CHYNNA: [::waiting…waiting…waiting:: Geez. I hope she remembers that I can’t eat chocolate. HA!] You’re hilarious! Tell us about your phenomenal poetry collection, “Three Thousand Doors”. How did this beautiful project come to be? Did you write poems just for this book or did you delve into your treasure chest?
A little of both. There are some pieces in the book that are 10 – 20 years old so that would certainly qualify as treasure chest delving. There are also several pieces that are much more recent.
I really just wanted to tell a story through my writing - about life, love, pain, happiness, appreciation, chance encounters, the world, and the elements. I strive to take the good, bad and ugly – all those emotions that swirl within - and turn them into something tangible for the reader. When someone tells me how much they relate to a piece or how I’ve expressed their exact feelings…that is the BEST thing. It makes my heart happy.
CHYNNA: Aww…well I can tell you that you definitely took me with you on all of those emotions and experiences and more. It is phenomenal. For those who haven’t tried writing poetry, is the process different from other genres? Tell us similarities/differences you’ve found.
KAREN: Well, for me, writing poetry is about taking an emotion, a moment, nature and putting it into a form that the reader can feel. Like a living, breathing entity it’s about painting a picture with those words and evoking an audible response from the heart. That’s not to say that other forms of writing don’t do the same thing – I love a book or story that makes me laugh, or cry, shocks me – but in longer formats (the novel, the short story) the writer has to consider dialogue and background, etc. it’s much more detailed description than the quick snippet description that poetry requires. Fiction is also “safer.” Where the novel may have tidbits of the author mixed in, the reader usually doesn’t know how much is from the author’s life, and how much is made up, glorified or refashioned. In poetry, it is often the writer’s soul on the page, which can make it a bit terrifying. I liken it to publishing a journal; a diary… allowing the world to see your soul. That can be a very scary thing. There is a huge vulnerability in it.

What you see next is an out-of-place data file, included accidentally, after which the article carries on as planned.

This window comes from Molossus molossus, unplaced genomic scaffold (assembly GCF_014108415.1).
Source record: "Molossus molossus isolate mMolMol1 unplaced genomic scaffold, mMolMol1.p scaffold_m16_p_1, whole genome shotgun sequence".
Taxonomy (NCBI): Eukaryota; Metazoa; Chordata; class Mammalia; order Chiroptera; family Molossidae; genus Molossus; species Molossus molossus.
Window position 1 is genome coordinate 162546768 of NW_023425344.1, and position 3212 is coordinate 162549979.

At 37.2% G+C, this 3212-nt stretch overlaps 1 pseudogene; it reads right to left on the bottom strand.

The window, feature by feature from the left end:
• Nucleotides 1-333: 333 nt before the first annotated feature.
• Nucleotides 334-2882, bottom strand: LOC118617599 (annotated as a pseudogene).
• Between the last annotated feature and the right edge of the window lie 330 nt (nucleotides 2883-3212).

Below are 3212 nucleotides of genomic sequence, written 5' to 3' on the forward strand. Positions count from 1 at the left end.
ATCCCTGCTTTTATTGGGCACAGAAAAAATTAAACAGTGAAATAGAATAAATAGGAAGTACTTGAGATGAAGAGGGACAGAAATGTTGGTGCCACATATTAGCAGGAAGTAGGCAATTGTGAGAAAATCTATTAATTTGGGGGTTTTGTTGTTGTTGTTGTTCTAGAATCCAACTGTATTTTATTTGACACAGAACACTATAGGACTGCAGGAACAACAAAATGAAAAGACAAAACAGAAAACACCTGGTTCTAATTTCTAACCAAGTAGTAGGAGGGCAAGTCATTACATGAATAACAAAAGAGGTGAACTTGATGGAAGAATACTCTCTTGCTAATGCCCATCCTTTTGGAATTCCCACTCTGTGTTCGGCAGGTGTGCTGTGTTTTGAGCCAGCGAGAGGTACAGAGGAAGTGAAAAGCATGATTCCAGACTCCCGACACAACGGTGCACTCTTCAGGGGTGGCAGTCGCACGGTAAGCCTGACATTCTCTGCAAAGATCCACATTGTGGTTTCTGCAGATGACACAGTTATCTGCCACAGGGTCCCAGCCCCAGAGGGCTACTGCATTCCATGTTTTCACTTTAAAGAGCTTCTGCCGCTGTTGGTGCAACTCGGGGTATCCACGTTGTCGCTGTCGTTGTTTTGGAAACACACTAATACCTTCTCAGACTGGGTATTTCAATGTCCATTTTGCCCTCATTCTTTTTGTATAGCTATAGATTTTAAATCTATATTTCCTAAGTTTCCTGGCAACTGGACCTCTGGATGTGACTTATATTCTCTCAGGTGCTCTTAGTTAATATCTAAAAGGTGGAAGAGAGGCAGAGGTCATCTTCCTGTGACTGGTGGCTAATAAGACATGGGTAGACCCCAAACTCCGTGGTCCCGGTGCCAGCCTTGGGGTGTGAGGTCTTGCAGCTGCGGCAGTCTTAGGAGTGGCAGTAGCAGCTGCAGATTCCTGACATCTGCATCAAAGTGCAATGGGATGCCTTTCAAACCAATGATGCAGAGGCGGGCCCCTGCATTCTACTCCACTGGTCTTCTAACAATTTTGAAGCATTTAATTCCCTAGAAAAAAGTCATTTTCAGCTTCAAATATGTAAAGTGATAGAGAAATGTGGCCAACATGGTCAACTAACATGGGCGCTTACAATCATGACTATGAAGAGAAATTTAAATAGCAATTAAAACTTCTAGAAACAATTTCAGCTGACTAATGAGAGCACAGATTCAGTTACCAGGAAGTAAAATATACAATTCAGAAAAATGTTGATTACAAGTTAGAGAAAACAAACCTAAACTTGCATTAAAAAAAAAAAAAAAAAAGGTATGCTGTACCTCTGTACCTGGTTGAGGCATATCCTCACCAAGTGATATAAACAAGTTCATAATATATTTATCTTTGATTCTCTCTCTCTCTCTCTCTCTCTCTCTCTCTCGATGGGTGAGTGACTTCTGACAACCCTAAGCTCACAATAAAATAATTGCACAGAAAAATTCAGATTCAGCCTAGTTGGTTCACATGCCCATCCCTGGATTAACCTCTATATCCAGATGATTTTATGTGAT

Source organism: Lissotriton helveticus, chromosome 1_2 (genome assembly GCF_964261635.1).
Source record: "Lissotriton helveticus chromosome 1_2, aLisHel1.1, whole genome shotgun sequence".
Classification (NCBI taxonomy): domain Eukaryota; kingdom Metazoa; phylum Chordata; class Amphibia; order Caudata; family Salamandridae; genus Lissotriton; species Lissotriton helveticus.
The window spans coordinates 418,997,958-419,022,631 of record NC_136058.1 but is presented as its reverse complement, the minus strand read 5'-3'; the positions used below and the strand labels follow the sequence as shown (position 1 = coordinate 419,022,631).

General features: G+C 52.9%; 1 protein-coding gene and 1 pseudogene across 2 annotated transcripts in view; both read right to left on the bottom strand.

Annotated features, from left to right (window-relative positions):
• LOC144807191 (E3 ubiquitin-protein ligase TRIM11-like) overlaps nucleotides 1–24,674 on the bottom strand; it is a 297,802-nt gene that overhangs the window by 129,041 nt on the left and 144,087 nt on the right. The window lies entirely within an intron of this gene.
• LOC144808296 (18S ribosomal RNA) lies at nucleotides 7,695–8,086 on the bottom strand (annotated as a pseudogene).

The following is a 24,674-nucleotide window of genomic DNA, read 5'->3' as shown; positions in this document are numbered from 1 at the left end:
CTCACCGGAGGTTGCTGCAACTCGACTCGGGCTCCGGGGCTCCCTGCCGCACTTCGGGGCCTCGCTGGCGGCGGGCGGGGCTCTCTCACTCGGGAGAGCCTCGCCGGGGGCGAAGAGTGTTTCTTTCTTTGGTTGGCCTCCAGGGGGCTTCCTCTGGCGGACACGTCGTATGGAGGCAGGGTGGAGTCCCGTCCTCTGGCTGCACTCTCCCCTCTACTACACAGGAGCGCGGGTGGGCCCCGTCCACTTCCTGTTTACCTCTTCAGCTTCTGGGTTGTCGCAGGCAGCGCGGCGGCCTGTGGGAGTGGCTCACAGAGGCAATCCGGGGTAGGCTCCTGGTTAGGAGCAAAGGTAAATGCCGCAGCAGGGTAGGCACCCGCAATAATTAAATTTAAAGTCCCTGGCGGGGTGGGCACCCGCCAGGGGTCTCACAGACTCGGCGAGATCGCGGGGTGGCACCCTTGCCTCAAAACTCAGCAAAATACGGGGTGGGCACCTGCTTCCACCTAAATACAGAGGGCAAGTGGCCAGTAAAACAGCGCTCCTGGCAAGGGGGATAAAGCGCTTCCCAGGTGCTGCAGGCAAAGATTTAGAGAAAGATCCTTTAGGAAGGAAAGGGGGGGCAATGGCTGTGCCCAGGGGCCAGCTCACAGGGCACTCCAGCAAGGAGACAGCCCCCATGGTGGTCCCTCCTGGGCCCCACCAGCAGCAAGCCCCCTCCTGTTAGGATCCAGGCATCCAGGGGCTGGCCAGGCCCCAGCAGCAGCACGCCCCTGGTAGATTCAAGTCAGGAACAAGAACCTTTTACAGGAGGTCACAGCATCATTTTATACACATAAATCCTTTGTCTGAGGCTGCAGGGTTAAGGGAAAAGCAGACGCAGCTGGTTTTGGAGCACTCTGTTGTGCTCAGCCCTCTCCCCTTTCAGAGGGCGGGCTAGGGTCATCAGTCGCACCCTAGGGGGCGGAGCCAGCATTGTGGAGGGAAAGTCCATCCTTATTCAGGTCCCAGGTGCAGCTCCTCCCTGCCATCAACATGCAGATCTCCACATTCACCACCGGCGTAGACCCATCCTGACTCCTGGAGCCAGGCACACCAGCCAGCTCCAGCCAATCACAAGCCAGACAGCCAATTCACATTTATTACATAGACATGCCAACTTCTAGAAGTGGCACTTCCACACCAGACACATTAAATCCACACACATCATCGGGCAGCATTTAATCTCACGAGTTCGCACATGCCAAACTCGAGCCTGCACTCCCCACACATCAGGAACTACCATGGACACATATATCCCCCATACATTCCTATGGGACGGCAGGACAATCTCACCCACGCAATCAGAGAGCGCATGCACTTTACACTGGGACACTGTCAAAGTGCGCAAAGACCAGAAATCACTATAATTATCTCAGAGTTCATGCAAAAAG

CHYNNA: I never thought about it like that but you’re right. In my fiction work, I always mix elements of my own life into my characters but it is ‘safer’ than the memoir, right? What an awesome analogy, thank you. Let’s talk more about the powerful emotions you elicit with your poetry. Where does your inspiration come from for your poems?